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Environmental Justice in Latin America: Problems, Promise, and Practice (Urban and Industrial Environments)

Environmental Justice in Latin America: Problems, Promise, and Practice (Urban and Industrial Environments)

Current price: $40.00
Publication Date: February 15th, 2008
Publisher:
The MIT Press
ISBN:
9780262533003
Pages:
344
Special Order - Subject to Availability

Description

Scholars and activists investigate the emergence of a distinctively Latin American environmental justice movement, offering analysis and case studies that illustrate the connections between popular environmental mobilization and social justice in the region.

Environmental justice concerns form an important part of popular environmental movements in many countries. Activists, scholars, and policymakers in the developing world, for example, increasingly use the tools of environmental justice to link concerns over social justice and environmental well-being. Environmental Justice in Latin America investigates the emergence of a distinctively Latin American environmental justice movement, offering analyses and case studies that examine both the promise and the limits of environmental justice in Latin America and the Caribbean—both as a rallying point for popular mobilization and as a set of principles for analysis and policymaking.

After considering such conceptual issues as the connection between environmental conditions and race, trade, and social justice, the book presents a series of case studies. These studies focus first on industrial development, examining such topics as social tension over “megadevelopment” projects in Argentina and the concentrated industrial waste hazards of the export assembly plants on the U.S.-Mexico border, and then on the power and politics involved in land and resource use. Other chapters explore ecotourism, inequitable land distribution in Brazil, the ongoing struggle for justice and accountability over the former U.S. Navy bombing range in Vieques, Puerto Rico, and water policy in Chile, Bolivia, and Mexico. Taken together, the analyses and case studies suggest that environmental justice—which highlights both broader issues of global injustice and local concerns—holds tremendous promise as a way to understand and address environmental inequities in Latin America and elsewhere.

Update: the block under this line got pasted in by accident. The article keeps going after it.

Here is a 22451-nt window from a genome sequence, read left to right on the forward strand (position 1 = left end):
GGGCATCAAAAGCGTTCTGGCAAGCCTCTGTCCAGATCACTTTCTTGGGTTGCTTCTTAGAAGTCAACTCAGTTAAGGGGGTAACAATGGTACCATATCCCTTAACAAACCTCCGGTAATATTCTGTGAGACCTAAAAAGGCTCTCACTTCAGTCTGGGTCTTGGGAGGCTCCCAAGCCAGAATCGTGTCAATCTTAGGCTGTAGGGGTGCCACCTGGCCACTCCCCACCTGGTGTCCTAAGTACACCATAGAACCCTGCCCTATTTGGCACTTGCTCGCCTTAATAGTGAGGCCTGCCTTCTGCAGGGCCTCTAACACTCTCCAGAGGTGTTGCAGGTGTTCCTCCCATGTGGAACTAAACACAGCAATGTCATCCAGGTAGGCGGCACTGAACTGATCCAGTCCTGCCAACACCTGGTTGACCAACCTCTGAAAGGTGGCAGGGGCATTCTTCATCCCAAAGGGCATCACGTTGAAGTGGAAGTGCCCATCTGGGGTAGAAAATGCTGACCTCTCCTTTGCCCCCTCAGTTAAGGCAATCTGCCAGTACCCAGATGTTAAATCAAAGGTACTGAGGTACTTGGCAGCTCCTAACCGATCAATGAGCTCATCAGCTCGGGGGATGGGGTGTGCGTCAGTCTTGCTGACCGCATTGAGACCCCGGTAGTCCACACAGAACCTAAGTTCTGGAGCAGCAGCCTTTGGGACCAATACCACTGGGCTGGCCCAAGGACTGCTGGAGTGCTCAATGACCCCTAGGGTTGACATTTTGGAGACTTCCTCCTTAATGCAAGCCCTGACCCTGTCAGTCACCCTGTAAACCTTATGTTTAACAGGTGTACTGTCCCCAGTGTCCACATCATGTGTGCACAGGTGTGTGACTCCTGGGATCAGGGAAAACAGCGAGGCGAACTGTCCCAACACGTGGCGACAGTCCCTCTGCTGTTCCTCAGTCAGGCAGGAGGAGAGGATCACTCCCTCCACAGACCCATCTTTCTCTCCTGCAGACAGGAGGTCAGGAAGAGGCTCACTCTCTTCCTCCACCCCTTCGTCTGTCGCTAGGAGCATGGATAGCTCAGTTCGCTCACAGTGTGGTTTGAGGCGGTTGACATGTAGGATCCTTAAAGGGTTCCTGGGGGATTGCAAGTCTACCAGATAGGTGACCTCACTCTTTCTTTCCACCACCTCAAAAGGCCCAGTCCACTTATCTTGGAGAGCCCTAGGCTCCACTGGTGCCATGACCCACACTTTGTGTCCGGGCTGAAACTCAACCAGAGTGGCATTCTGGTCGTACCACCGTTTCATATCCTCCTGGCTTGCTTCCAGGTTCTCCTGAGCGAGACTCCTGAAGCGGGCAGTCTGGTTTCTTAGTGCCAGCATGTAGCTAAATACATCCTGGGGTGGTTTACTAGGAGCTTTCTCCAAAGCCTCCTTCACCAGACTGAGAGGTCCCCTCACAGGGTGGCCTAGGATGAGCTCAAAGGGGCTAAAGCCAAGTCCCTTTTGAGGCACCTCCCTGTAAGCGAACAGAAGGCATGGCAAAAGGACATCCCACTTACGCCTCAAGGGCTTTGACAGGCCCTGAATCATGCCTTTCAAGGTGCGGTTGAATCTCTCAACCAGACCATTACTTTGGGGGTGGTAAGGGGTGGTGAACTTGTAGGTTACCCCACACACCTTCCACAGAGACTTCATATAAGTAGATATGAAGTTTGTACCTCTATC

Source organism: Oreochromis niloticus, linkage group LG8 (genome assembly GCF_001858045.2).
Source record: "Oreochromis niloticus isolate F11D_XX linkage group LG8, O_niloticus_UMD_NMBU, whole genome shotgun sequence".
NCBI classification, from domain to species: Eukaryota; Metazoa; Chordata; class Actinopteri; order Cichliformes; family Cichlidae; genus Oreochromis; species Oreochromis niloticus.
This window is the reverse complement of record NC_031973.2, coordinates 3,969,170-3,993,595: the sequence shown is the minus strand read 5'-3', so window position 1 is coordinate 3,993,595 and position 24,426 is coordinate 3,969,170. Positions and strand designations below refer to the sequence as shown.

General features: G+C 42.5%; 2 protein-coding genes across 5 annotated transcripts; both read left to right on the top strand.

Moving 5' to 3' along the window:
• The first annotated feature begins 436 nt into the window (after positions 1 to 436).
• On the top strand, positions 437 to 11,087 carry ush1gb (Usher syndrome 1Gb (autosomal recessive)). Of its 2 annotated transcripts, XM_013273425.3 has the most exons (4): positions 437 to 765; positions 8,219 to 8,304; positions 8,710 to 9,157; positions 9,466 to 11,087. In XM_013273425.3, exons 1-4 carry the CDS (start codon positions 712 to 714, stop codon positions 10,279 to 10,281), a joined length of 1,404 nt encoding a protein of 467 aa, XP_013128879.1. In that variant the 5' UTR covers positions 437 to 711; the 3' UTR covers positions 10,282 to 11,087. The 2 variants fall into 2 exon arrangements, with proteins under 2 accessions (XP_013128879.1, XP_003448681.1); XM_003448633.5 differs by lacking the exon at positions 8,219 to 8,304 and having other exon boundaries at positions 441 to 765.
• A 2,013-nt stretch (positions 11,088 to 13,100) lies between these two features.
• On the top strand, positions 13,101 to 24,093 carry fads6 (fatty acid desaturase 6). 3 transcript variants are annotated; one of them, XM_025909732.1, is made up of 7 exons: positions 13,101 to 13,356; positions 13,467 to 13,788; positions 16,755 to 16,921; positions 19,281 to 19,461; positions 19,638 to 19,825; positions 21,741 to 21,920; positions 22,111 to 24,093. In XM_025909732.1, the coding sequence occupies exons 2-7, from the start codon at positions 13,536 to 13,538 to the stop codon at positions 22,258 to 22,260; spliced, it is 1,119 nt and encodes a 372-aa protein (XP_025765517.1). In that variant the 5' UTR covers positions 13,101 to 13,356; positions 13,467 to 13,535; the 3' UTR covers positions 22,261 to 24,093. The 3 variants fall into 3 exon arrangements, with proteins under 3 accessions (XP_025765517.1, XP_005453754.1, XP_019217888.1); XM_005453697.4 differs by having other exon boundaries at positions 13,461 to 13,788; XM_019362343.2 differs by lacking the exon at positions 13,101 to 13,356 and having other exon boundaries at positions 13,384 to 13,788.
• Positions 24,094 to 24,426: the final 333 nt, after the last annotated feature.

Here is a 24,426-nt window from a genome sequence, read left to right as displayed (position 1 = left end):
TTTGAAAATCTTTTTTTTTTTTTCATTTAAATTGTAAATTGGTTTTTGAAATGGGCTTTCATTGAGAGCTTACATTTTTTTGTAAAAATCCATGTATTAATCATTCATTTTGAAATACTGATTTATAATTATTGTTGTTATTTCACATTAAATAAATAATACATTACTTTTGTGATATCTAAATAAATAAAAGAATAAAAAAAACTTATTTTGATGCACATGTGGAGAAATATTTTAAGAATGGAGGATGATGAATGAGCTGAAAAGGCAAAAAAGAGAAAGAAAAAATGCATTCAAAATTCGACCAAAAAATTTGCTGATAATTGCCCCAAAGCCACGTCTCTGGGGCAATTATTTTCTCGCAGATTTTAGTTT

Contributors
Henri Acselrad, David V. Carruthers, Jordi Díez, Katherine T. McCaffrey, Sarah A. Moore, Peter Newell, Tom Perreault, Carlos Reboratti, Reyes Rodríguez, Juanita Sundberg, Stefanie Wickstrom, Wendy Wolford, Michele Zebich-Knos

About the Author

David V. Carruthers is Associate Professor in the Department of Political Science at San Diego State University.

David V. Carruthers is Associate Professor in the Department of Political Science at San Diego State University.

Peter J. Newell is Professor of Development Studies at the University of East Anglia. He has published widely on the political economy of the environment, including the books Climate for Change (2000), The Effectiveness of EU Environmental Policy (2000), co-authored with Wyn Grant and Duncan Matthews, Development and the Challenge of Globalisation (2002), co-edited with Shirin M. Rai and Andrew Scott. He currently works on issues of corporate regulation and accountability and the politics of GMO regulation.

David V. Carruthers is Associate Professor in the Department of Political Science at San Diego State University.